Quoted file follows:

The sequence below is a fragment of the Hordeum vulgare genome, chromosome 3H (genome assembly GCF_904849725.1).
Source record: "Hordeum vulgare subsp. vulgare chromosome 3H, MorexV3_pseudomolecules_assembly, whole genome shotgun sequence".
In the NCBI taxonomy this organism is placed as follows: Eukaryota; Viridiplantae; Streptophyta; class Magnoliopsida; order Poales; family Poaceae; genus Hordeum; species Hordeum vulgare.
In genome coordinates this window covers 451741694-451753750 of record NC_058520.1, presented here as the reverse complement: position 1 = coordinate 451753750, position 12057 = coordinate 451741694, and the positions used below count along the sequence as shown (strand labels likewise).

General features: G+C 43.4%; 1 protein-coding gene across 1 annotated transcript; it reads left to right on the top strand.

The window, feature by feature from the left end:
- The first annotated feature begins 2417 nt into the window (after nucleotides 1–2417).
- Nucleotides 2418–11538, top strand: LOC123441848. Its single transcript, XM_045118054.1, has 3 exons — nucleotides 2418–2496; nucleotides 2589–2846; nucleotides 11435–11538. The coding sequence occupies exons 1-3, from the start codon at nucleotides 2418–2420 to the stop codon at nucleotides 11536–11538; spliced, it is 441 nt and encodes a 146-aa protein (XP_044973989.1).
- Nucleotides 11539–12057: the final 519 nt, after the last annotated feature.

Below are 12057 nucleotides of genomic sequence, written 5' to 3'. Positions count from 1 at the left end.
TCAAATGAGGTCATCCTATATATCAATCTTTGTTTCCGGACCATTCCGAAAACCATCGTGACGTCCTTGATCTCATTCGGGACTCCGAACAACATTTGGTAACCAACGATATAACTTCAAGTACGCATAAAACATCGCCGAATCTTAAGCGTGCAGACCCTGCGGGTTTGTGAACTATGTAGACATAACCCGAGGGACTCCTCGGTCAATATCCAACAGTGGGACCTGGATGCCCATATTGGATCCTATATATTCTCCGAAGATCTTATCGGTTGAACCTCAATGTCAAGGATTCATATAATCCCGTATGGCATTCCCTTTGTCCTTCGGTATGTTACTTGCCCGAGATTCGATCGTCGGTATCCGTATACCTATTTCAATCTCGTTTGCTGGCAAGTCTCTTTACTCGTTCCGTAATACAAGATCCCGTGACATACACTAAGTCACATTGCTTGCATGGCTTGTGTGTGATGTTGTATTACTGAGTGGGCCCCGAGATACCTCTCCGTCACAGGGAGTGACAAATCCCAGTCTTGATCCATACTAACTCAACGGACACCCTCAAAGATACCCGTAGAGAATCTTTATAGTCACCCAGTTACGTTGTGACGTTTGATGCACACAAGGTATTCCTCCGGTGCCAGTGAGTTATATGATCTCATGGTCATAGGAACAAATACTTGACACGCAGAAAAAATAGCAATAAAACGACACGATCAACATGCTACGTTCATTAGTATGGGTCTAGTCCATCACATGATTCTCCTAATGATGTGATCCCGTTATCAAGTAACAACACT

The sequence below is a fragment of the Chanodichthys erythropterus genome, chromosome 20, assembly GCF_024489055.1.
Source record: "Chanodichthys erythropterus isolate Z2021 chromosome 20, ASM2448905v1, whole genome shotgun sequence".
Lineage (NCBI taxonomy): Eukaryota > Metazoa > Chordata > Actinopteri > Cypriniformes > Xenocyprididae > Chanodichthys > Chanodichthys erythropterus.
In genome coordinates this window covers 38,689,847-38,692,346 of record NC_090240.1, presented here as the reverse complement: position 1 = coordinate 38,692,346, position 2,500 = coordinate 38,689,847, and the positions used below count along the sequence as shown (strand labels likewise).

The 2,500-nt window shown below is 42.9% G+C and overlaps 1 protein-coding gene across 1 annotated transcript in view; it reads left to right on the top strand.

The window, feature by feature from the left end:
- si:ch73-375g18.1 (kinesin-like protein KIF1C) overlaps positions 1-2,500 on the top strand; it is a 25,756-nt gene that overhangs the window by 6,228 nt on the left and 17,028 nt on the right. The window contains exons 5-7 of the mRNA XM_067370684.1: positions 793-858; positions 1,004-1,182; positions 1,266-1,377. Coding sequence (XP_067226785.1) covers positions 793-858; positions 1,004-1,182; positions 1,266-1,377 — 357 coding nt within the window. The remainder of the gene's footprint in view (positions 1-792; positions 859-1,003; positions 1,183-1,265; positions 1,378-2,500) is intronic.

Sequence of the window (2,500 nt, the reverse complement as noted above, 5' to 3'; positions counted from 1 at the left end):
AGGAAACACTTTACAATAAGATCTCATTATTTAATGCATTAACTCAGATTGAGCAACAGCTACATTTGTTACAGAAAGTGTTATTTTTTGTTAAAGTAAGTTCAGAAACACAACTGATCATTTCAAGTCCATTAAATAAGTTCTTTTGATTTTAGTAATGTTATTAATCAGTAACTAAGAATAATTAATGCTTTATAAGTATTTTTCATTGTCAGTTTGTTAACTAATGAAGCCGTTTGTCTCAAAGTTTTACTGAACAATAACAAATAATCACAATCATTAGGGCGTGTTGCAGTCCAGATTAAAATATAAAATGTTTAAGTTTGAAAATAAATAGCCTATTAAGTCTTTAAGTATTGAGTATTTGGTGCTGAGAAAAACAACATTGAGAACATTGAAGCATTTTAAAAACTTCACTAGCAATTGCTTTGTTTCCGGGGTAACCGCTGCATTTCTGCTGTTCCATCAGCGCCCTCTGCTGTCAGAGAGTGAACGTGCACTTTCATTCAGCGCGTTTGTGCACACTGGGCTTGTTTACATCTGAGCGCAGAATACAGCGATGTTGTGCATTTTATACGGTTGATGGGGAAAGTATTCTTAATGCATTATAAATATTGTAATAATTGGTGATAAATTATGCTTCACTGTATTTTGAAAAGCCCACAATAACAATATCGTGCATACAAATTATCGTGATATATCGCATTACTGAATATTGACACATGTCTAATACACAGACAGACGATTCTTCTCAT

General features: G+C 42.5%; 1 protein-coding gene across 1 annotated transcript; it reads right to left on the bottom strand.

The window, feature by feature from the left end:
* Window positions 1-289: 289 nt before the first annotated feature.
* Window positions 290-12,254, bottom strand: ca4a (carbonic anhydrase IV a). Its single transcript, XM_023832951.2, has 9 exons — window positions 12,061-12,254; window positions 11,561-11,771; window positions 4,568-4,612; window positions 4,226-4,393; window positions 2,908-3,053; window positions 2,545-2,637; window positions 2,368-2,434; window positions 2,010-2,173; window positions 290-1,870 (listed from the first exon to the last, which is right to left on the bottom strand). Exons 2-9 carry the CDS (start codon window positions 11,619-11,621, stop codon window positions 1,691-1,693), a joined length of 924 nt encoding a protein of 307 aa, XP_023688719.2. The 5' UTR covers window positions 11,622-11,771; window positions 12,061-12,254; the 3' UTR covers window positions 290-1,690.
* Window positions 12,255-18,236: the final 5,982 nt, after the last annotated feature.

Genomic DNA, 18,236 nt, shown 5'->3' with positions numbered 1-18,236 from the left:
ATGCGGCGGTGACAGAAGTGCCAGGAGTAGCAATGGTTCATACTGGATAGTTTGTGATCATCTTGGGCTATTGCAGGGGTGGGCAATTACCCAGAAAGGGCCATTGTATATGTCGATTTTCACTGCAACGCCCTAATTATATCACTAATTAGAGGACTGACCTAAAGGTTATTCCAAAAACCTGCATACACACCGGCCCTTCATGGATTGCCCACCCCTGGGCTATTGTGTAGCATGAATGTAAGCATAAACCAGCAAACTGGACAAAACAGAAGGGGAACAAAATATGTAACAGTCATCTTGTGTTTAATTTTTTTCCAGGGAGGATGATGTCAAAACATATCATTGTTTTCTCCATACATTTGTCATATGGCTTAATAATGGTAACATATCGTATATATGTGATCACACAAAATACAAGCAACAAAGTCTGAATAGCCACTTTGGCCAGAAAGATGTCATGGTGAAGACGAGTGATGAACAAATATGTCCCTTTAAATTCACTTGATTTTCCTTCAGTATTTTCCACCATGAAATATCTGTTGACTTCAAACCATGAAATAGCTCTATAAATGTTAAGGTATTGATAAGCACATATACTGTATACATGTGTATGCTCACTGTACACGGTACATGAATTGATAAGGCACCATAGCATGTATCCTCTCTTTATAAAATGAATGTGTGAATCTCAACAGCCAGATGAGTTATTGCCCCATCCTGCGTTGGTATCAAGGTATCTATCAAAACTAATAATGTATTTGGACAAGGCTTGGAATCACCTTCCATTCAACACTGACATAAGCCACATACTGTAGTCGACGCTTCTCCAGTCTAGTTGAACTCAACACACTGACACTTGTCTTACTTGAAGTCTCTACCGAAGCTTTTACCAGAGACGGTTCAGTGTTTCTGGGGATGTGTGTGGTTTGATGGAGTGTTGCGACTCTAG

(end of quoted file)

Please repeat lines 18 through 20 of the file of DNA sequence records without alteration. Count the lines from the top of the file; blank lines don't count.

- si:ch73-375g18.1 (kinesin-like protein KIF1C) overlaps positions 1-2,500 on the top strand; it is a 25,756-nt gene that overhangs the window by 6,228 nt on the left and 17,028 nt on the right. The window contains exons 5-7 of the mRNA XM_067370684.1: positions 793-858; positions 1,004-1,182; positions 1,266-1,377. Coding sequence (XP_067226785.1) covers positions 793-858; positions 1,004-1,182; positions 1,266-1,377 — 357 coding nt within the window. The remainder of the gene's footprint in view (positions 1-792; positions 859-1,003; positions 1,183-1,265; positions 1,378-2,500) is intronic.

Sequence of the window (2,500 nt, the reverse complement as noted above, 5' to 3'; positions counted from 1 at the left end):
AGGAAACACTTTACAATAAGATCTCATTATTTAATGCATTAACTCAGATTGAGCAACAGCTACATTTGTTACAGAAAGTGTTATTTTTTGTTAAAGTAAGTTCAGAAACACAACTGATCATTTCAAGTCCATTAAATAAGTTCTTTTGATTTTAGTAATGTTATTAATCAGTAACTAAGAATAATTAATGCTTTATAAGTATTTTTCATTGTCAGTTTGTTAACTAATGAAGCCGTTTGTCTCAAAGTTTTACTGAACAATAACAAATAATCACAATCATTAGGGCGTGTTGCAGTCCAGATTAAAATATAAAATGTTTAAGTTTGAAAATAAATAGCCTATTAAGTCTTTAAGTATTGAGTATTTGGTGCTGAGAAAAACAACATTGAGAACATTGAAGCATTTTAAAAACTTCACTAGCAATTGCTTTGTTTCCGGGGTAACCGCTGCATTTCTGCTGTTCCATCAGCGCCCTCTGCTGTCAGAGAGTGAACGTGCACTTTCATTCAGCGCGTTTGTGCACACTGGGCTTGTTTACATCTGAGCGCAGAATACAGCGATGTTGTGCATTTTATACGGTTGATGGGGAAAGTATTCTTAATGCATTATAAATATTGTAATAATTGGTGATAAATTATGCTTCACTGTATTTTGAAAAGCCCACAATAACAATATCGTGCATACAAATTATCGTGATATATCGCATTACTGAATATTGACACATGTCTAATACACAGACAGACGATTCTTCTCAT